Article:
There was a distinct moment Whitaker’s senior year of high school when she was forced to reckon with her future.

“All my friends seemed to have everything together,” Whitaker recalls. “They knew how many schools to apply to, how to apply to them, and when to apply. My parents never even talked about college or the application process. They were supportive of me going to college but it just wasn’t expected, and they didn’t bring it up because they had no context.”

Not knowing where to begin, Whitaker decided to fall in step with her friends. She applied to the four Wisconsin colleges that most of her peers chose, but as she toured the campuses she felt a void.

“None of the schools were right for me, and that’s because they weren’t right for me,” Whitaker says. “They were great schools, but great for my friends. Faith is really important to my family and they instilled that in me too. It’s definitely been a blessing to be at Concordia because I think it’s important to keep faith central.”

The extra care she received from professors once she arrived served to further solidify her choice.

“I’m just really thankful for all the support I’ve received from my professors,” Whitaker says. “All of them have been so in my corner. I probably couldn’t have done this without them.”

The privilege of aiding communication

Even her road to choosing her major was meandering. When she was young, Whitaker talked about becoming a pediatrician, and at some point that switched to psychology, then nursing. When she began at Concordia, she had landed on becoming a physician assistant. She made it three years in before she was able to admit to herself that a career as a PA was not for her.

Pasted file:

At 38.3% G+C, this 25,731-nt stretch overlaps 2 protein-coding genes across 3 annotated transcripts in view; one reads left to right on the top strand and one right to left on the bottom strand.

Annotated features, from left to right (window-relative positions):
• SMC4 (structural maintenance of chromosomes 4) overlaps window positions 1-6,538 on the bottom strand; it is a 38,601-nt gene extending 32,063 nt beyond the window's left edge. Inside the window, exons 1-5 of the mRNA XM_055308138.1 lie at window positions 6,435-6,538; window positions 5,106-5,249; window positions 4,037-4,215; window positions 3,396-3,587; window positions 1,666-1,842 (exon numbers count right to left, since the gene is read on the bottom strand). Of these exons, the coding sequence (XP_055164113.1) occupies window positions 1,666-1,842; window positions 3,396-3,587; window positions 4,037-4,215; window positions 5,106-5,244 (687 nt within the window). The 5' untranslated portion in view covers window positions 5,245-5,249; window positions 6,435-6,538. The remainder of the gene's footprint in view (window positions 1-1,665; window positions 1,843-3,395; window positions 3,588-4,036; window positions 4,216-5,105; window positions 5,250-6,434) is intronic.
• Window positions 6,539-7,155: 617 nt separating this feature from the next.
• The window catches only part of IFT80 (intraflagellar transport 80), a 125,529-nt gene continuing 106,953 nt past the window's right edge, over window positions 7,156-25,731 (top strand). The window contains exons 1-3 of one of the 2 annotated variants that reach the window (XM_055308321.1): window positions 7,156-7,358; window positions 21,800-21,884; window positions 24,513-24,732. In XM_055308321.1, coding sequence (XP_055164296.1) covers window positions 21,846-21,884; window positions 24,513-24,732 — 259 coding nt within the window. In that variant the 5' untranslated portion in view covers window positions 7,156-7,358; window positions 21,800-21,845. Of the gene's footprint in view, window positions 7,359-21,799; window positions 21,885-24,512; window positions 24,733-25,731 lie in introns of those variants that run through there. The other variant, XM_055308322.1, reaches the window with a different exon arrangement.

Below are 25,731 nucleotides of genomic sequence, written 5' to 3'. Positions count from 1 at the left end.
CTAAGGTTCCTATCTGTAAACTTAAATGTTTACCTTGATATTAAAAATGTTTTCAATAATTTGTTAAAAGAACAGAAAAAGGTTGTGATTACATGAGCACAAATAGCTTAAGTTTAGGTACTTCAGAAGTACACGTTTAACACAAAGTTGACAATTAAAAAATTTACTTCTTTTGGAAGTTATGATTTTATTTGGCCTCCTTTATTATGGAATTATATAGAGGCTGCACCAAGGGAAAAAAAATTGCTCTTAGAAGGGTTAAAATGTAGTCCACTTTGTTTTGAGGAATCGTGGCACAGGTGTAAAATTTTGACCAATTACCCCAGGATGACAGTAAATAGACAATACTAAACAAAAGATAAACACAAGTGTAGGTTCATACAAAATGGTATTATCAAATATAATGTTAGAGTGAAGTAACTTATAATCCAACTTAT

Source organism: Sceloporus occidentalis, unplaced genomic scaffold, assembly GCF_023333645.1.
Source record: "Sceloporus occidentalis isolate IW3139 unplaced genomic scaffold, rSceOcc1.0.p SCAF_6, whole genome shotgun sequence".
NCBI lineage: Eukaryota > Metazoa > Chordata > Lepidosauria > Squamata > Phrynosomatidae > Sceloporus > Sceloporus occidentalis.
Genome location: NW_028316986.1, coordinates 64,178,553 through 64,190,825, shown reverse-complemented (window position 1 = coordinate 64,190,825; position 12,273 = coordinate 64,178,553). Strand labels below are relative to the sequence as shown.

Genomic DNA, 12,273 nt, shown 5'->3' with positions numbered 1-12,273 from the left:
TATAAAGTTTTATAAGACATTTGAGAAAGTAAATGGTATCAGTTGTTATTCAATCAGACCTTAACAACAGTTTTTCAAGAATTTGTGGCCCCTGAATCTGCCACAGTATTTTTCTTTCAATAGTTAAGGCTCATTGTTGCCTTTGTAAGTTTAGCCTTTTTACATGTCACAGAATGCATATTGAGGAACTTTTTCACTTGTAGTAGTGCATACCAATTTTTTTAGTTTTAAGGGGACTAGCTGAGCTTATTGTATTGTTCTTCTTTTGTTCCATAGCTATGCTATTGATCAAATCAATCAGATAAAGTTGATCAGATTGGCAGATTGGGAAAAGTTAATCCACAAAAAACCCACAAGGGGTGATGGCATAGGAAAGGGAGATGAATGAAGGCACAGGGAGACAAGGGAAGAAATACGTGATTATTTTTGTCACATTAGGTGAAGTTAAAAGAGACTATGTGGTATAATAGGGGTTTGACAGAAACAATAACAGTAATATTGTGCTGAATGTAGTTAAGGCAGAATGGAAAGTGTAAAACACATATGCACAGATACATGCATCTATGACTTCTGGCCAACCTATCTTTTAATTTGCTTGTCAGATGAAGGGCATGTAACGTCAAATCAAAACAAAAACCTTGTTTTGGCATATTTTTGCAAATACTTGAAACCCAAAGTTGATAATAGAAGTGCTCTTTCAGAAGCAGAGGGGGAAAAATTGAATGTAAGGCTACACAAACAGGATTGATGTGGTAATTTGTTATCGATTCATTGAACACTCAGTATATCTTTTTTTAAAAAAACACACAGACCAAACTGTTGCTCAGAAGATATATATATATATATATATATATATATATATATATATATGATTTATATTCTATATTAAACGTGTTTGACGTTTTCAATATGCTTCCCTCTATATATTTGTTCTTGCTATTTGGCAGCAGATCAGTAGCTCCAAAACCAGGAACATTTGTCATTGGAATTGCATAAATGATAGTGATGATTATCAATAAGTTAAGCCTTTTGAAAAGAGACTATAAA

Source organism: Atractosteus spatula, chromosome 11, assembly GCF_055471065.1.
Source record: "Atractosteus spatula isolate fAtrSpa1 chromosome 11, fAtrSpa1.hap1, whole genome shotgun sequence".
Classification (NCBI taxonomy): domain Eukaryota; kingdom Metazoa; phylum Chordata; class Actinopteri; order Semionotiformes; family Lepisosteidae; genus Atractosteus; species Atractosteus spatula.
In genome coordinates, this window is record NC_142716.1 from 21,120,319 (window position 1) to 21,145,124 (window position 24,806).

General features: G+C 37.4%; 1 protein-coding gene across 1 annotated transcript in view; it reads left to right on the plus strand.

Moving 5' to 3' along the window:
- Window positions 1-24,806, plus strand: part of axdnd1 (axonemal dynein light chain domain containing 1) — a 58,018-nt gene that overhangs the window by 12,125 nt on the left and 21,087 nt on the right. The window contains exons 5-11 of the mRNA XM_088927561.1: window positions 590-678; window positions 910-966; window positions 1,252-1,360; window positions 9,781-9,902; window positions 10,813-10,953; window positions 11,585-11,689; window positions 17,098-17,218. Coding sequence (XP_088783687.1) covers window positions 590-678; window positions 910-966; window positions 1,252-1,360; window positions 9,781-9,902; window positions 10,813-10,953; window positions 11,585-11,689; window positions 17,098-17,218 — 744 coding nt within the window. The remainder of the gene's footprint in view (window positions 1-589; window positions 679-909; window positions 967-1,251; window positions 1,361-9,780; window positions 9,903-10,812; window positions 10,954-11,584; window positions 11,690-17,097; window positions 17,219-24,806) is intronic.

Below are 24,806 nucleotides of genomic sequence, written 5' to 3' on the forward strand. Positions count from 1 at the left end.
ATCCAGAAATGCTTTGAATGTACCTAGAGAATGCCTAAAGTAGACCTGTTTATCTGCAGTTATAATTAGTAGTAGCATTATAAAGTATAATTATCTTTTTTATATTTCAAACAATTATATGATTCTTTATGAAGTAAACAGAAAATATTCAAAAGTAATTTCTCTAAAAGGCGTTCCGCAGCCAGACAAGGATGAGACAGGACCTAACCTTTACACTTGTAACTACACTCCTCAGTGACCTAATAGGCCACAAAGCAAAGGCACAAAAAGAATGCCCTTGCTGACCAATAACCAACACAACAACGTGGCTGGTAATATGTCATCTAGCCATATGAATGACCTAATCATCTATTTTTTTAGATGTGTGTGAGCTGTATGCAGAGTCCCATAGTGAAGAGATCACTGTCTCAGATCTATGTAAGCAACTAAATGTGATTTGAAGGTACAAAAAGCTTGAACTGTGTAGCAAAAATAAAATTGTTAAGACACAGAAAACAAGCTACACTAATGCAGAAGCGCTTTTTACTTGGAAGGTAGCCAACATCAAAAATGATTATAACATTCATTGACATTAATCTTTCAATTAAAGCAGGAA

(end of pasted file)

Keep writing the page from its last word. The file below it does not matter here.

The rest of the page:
Through all of her grappling, one thing remained constant: she knew she wanted to help people.

Soon after her PA revelation she was reminded of a speech-language pathologist who had made a tremendous impact in her sister’s life.

“I call it my divine intervention moment,” Whitaker said. “It was like a lightbulb came on. Over the course of the next week, I literally saw SLP everywhere—signs around campus, overhearing conversations about it, even watching a reality TV show and one of the contestants was an SLP.”

She may have had fears and reservations along the way, but Whitaker didn’t let them stop her from achieving her career ambition. Soon she’ll be making good on her lifelong desire to help people, this time as a career speech-language pathologist.

“I love talking with people so that’s really appealing to me,” Whitaker says. “I like that there are so many different ways that I can apply my major. But mostly, I love that I’ll get the privilege of being invited into such a vulnerable space with people. It’s such an honor to provide people with the means to communicate.”

Want in?

Concordia offers the Bachelor of Science in Communication Sciences and Disorders program for undergraduates who wish to pursue their master’s in speech-language pathology either at Concordia or another accredited university.

— This story is written by Kali Thiel, director of university communications for Concordia University Wisconsin and Ann Arbor. She may be reached at or 262-243-2149.